seeing them put behind bars didnt bring any sense of closure to Lucille. It didnt change anything for her. Her family was still gone and she still had to live with the terrible memories of what she experienced. Lucille was also angry because the soldiers received very light sentences for their crimes and also received pensions. To this day, Lucille has never received any compensation for what she had to endure. Lucille eventually made her was to America and ended up in New York City. Unfortunately for her, anti-Semitism did not end with the war. When Lucille applied for a job upon arriving in New York, she was told, simply, We dont take Jews or Italians. She was also supremely disappointed in Jewish people who were living in America during World War II. They were so ignorant and uninformed as to what actually happened in Europe. Life in America after the war was not exactly as Lucille had envisioned. She was still a Jew, she would always be a Jew, and that was not something that she would deny or lie about, even if there were still people who would persecute her for something she had no control over. When Lucille met her future husband at a dinner party, she learned that he was the son of an elderly couple that Lucille was friends with in the Polish ghetto. Lucilles future husband wanted to know about his parents and what had happened to them, but Lucille couldnt talk about those experiences for a long time. Eventually, shortly before their wedding, she and her fianc took a long walk around New York City one fall afternoon and she told him everything. One time. They never spoke about it again. Lucille also has never told her two sons details of what transpired. When her sons were in college, they learned about the Holocaust in detail (one son has a degree in history) but as far as Lucilles personal experiences, they dont know. Its too difficult for Lucille to speak about and her sons respect that and dont ask.

Running Head: PAUL HARVEY THE REST OF THE STORY

In the early 1990s, Lucille began to write a book and in 1994, From Ashes to Life: My Memories of the Holocaust was published. This book served as a way for Lucille to heal but more importantly it served as a way to ensure that people never forgot what happened during the Holocaust. Lucille has had occasional interactions with people who dont believe the Holocaust was real and not many things in life make Lucille more upset than that. In her book, Lucille chronicles her experiences with the hopes that people will read about her life and learn the truth about those terrible years. In 1995, Lucille returned to Germany for the first time since leaving in 1945. She visited Hamburg on an invitation by the Hamburg senate, and she also visited Auschwitz and the ghetto in d, Poland. This visit was not easy for her, but it was something that she needed to do. The sun was shining and birds were chirping but the memories brought back to her by the sights she saw clouded her mood. To this day she doesnt trust the Germans, and she doesnt like them, but she also doesnt hate them anymore. To live a healthy, happy life, she had to let go of the hate. But she didnt have to forget. And she hasnt. She made the best of a terrible situation. Somehow, she found the will and the way to survive. She married, had two children, worked as an insurance agent, wrote a book, and has lectured at countless schools and universities. She is living proof that the human spirit is indomitable.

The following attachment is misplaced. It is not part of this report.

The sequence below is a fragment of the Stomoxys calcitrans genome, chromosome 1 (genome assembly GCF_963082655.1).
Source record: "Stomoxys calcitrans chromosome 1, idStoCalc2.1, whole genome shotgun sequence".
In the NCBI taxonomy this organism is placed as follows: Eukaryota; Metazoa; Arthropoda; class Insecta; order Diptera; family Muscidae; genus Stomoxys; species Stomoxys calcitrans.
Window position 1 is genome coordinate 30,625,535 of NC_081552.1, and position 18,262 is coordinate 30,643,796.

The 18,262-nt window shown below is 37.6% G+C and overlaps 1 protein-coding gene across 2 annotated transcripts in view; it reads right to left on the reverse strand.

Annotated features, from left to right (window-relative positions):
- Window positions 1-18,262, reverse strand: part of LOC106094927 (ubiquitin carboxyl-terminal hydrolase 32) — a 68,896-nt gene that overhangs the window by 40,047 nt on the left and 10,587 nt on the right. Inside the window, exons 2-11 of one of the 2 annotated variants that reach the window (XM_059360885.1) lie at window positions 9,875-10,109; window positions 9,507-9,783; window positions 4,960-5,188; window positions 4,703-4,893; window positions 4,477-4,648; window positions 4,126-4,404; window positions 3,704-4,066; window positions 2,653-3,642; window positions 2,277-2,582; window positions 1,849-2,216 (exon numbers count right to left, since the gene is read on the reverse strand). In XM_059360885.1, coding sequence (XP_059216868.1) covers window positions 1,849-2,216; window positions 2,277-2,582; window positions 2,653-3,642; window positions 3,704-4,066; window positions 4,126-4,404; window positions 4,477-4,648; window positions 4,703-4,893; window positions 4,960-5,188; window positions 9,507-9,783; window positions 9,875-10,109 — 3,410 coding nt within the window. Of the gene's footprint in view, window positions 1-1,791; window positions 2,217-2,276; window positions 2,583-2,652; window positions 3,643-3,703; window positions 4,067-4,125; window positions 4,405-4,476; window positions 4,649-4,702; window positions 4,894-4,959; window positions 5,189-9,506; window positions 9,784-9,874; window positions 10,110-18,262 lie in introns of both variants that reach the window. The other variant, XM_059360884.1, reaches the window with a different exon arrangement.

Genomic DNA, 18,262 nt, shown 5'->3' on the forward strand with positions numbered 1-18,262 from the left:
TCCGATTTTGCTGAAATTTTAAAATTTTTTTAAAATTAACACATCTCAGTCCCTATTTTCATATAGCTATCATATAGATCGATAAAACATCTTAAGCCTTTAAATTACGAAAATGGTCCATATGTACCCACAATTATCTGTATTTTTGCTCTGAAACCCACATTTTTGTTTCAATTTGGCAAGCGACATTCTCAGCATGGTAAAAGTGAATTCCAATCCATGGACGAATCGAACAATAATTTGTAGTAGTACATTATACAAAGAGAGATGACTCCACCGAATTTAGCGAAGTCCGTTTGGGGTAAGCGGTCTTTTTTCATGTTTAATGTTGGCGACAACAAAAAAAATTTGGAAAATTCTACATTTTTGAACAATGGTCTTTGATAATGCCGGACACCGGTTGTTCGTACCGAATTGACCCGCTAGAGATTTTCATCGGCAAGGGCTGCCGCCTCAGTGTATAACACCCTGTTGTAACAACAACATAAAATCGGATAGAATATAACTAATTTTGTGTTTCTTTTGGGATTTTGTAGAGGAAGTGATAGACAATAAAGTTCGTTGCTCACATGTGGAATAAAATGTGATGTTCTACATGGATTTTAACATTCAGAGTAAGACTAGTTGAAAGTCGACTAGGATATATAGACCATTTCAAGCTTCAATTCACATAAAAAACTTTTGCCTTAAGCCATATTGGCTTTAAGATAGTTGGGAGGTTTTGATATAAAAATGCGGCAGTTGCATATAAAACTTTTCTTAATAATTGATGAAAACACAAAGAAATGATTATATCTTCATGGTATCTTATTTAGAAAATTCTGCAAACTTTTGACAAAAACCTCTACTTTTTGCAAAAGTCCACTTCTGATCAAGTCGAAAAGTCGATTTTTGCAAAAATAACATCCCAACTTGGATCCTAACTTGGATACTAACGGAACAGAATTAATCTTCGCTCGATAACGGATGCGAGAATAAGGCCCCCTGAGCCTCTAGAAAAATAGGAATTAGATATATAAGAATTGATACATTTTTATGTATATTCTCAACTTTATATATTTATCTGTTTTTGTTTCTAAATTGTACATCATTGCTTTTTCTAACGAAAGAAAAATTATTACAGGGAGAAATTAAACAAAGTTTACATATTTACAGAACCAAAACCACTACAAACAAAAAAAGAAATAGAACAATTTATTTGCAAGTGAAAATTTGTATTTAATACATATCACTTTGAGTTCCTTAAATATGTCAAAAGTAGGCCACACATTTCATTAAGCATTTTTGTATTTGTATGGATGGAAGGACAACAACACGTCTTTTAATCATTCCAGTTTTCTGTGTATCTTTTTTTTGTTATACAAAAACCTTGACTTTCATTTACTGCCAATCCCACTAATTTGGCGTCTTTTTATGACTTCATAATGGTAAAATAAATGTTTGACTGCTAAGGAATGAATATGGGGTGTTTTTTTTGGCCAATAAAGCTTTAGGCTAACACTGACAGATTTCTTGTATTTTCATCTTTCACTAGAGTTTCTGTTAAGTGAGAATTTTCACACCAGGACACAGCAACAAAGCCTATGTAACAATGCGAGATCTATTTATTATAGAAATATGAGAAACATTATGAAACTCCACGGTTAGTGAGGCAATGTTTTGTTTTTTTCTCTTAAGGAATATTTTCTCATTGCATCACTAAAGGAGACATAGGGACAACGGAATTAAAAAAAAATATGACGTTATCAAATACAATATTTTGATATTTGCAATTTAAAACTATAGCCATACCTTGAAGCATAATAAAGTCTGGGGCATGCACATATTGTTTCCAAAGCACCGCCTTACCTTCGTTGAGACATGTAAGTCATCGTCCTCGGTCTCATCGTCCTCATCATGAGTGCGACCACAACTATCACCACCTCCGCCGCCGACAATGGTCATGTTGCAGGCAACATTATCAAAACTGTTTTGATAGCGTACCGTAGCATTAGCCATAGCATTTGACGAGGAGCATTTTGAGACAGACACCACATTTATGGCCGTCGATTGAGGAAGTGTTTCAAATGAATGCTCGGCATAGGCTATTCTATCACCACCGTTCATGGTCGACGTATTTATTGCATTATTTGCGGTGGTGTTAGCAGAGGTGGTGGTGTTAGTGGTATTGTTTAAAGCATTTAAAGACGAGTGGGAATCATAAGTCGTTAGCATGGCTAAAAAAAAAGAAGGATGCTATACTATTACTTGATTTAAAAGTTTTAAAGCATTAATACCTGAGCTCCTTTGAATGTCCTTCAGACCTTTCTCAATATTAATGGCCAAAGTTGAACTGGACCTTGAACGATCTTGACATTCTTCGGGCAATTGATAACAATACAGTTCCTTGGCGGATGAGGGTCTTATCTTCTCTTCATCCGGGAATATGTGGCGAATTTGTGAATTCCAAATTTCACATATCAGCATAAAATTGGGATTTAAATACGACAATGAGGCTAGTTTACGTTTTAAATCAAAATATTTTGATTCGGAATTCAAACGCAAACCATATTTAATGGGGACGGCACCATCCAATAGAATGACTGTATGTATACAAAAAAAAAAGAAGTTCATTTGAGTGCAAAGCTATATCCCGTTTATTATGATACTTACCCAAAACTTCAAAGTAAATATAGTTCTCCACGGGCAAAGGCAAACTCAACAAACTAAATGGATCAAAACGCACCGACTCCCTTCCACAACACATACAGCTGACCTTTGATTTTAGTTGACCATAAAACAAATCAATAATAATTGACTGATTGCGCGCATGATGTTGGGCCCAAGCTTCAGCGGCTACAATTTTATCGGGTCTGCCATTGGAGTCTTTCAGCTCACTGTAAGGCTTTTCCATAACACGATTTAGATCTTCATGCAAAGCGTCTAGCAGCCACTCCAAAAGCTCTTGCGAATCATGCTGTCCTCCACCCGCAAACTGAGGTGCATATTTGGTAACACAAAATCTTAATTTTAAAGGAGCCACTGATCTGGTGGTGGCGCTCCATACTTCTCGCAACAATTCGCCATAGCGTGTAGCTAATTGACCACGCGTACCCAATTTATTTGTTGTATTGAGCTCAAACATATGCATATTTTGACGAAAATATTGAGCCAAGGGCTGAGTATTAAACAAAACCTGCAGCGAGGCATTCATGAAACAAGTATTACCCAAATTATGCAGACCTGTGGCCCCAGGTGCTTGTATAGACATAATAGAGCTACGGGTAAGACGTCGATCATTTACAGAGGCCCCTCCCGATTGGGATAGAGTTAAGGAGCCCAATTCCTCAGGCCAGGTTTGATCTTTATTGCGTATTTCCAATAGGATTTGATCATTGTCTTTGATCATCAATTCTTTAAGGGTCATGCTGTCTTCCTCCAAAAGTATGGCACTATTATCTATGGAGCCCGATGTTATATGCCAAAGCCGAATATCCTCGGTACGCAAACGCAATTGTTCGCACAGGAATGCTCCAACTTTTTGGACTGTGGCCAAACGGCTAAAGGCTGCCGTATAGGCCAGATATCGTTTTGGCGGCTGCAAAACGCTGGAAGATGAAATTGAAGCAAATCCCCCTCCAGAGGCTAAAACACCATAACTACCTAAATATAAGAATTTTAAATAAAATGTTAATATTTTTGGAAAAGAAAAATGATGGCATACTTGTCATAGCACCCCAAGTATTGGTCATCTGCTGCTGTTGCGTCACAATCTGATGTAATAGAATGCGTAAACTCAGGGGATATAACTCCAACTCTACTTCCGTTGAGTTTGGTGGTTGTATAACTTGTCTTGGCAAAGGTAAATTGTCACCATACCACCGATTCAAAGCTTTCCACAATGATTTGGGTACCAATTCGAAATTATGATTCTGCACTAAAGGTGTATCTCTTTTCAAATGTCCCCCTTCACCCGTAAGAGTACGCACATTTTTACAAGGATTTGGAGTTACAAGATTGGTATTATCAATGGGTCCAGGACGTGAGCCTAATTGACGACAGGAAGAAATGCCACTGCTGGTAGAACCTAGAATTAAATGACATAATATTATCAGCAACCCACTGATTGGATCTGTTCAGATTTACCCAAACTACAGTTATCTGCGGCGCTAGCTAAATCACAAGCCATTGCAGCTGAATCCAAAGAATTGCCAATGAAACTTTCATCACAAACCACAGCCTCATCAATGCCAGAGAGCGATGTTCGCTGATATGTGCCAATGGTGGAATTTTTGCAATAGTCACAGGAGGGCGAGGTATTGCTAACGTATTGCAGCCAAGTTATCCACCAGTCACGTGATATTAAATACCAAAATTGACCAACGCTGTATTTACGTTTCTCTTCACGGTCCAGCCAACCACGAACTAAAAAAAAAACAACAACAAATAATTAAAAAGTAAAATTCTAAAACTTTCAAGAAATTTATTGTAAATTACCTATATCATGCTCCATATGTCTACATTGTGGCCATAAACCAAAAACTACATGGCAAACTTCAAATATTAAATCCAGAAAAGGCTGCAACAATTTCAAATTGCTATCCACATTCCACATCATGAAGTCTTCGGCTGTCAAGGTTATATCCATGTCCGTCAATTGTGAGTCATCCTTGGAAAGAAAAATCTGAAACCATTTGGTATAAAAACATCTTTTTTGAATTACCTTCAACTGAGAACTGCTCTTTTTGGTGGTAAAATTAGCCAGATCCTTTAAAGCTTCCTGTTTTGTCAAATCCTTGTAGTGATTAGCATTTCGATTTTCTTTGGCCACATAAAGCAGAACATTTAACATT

Works Cited Eichengreen, Lucille. (1994). From Ashes to Life: My Memories of the Holocaust. New York City: Mercury House.

Running Head: PAUL HARVEY THE REST OF THE STORY

Eichengreen, Lucille. (2002). Telling Stories. By Julianne, Leah, Matthew, with Howard Levin. Retrieved from http://tellingstories.org/holocaust/leichengreen/index.html.